According to an article titled Seven Ways To Identify Your Ideal Client, narrowing down your client focus can lead to arguments that it “narrows your market and the number of suitable clients”. However, the article goes on to say that narrowing down your client base actually enables you to appeal to an audience that truly values what you do. And the more you know who your ideal client is, the easier it will be for you to create content that speaks directly to them. In that way –

“You become magnetic. When a potential client feels like you “get them,” your offer becomes so much more appealing”.

So, by asking these questions you will begin to have a clearer picture of who your ideal client is so that you can focus your energies on getting those types of clients more often going forward. 

And that is really the point.

But what does this process entail?

According to the Identifying Your Law Firm’s Ideal Client—Exercises to Try article, this process entails the following – 

“Take Inventory of Your Current Clients

Start by looking one by one at your current client base and look at their most positive characteristics. Which ones pay the most? Which pay most consistently? Which of your services do they use the most? Which do you most enjoy working with, and why? You should begin to see some common threads emerge among your most profitable and productive clients. Look for more people like these.

Evaluate Your Own Services

One of the easier ways to find your ideal client is to figure out whom would most benefit from your expertise as a lawyer. Take a look at the legal services you currently offer, and/or the services you’d most like to offer. Try to envision who needs these services most and why—as well as who can afford you. Create a demographic profile for these people (e.g., gender, age group, income level, profession, etc.), and look for ways to market to them.

Create a “Velvet Rope”

In his popular book Book Yourself Solid, author/coach Michael Port recommends establishing a “red velvet rope policy” by which you become more selective with your clients. He recommends identifying your best clients based not so much on their need or their income, but on how well you enjoy working with them. Identify the clients you love and why you love them; also identify the ones that have less “star quality” in your mind and why. Then have the courage to drop your “dud clients” to make room for more of the ideal ones. The takeaway is that you actually do your best work when you enjoy the people you work with!”.

Whilst the above exercise will not guarantee that all your clients will be “ideal clients”, it will narrow down your playing field by guiding your strategy to attracting more of the right type of client for your business. And you will inevitably find yourself working with people you actually want to work with. Living your best life!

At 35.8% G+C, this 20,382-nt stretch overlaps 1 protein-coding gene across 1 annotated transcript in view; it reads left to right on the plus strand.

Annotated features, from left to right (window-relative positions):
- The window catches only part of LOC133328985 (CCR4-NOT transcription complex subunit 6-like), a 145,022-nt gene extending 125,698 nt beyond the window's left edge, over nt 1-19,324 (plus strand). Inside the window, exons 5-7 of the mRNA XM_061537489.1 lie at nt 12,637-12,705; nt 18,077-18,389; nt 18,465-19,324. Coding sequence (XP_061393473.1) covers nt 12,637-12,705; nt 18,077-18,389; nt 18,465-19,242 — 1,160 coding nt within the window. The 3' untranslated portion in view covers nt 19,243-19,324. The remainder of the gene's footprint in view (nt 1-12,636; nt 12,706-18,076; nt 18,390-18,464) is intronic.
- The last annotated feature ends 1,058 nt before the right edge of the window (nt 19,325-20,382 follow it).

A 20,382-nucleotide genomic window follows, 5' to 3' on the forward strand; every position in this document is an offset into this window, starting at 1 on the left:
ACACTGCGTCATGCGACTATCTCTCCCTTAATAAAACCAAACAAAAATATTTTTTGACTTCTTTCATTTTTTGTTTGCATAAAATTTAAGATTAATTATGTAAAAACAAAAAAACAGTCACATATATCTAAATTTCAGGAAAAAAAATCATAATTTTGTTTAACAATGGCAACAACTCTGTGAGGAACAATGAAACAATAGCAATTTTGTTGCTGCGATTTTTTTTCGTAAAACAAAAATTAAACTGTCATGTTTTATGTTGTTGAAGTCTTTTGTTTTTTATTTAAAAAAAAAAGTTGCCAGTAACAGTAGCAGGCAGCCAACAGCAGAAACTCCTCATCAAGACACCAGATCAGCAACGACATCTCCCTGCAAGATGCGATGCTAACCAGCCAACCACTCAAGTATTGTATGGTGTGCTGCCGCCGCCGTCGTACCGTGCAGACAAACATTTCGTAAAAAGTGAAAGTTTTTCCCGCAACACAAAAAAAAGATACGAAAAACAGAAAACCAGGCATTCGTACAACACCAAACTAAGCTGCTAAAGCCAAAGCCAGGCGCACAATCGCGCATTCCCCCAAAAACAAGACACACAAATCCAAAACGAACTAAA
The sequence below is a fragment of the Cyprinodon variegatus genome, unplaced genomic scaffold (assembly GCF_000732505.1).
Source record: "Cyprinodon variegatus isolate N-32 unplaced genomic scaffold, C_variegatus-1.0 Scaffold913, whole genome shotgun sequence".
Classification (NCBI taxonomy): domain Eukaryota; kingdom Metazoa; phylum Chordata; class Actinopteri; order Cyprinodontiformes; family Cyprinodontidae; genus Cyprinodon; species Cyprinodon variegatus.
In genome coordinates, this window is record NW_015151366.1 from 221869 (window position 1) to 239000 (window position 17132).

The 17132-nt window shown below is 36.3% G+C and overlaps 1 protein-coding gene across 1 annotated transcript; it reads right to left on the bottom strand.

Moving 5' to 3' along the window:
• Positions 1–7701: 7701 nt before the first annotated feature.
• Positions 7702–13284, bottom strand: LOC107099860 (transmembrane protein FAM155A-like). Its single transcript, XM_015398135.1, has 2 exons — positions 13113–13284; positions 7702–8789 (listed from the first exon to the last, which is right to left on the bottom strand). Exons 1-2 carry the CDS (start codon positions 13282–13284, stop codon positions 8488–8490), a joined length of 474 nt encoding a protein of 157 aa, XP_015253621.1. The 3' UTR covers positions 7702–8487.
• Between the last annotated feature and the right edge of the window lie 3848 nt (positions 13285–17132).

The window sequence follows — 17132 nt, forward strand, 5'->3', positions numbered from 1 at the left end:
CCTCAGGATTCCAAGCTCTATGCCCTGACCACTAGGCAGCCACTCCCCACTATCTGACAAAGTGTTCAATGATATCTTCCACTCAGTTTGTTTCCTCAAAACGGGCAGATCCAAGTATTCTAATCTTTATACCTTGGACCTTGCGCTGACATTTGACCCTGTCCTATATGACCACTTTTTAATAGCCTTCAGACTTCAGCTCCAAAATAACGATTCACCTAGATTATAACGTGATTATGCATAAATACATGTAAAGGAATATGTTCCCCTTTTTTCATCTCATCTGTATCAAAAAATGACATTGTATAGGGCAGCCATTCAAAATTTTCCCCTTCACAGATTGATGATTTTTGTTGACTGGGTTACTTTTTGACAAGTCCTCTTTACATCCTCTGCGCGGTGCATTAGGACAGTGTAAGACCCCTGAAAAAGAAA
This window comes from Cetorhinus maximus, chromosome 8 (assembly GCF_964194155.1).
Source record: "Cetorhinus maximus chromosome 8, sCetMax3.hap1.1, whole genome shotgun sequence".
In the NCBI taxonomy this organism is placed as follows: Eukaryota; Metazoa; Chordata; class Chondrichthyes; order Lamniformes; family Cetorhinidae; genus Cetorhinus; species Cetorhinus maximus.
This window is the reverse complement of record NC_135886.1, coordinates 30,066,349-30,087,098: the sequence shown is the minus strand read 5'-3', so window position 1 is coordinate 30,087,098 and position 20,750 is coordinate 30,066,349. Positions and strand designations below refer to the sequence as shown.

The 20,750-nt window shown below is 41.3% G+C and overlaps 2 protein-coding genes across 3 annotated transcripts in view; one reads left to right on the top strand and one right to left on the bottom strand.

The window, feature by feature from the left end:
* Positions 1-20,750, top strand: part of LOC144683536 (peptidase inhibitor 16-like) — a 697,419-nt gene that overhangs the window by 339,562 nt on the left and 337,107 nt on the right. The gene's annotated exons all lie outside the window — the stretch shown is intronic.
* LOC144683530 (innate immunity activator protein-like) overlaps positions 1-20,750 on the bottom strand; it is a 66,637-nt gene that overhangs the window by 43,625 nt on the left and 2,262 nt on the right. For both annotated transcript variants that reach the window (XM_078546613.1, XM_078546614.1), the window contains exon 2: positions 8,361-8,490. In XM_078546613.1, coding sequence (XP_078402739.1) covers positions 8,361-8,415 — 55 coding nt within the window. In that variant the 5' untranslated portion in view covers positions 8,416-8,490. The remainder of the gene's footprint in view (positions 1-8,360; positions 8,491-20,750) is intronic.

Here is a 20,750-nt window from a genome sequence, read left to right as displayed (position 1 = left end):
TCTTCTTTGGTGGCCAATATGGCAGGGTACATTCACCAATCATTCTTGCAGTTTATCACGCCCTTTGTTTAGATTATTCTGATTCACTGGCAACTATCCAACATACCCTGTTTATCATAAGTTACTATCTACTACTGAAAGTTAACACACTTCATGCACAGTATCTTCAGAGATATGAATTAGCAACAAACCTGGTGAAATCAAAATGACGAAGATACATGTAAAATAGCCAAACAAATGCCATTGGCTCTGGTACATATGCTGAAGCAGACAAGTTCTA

Putting the above into practice

Putting the above process into action is illustrated by a method used by Liad Hadar director of the property law firm Hadar Incorporated, aptly named the “Quadrant”. The Quadrant’s pillars are applied to assess the ongoing (and active) value of a client by considering not only the quality of the work undertaken but also aspects such as respect (can you work with them?) and whether or not a client is a good payer. To be considered the “Right Client”, all four considerations should be in the affirmative for the Quadrant to be effective. Using these simple pillars will ensure that your firm is a modern and innovative law firm ready to ask the difficult questions in order to attract (and retain) the “Right Client” by focusing on both the client’s as well as the firm’s needs.  

The Quadrant

Remember that if you try to serve everyone, you will end up serving no one. There are people out there who genuinely need and value what you offer and are ready to engage with you. Whilst identifying your ideal client can seem like an overwhelming and daunting task, it is an important step in growing and improving your business. And the process is actually not overly complicated. If you follow the process above (applying methods like the Quadrant) and asking the questions that need to be asked, you are well on your way to not only reaching new clients—but reaching the right ones too. 

But if you are stuck in a “bad relationship” and have no idea how to send out your “Dear John” letter, we have steps that you can undertake that won’t burn your bridges. Look out for our next article – “How to break up with a client” (coming soon).

Contributed by:
AJS Legal Accounting


  1. Well written and insightful. We can all benefit from better client relationships. Those who understand our ethos and understand what we do support our business. Find the Right Client! 🙂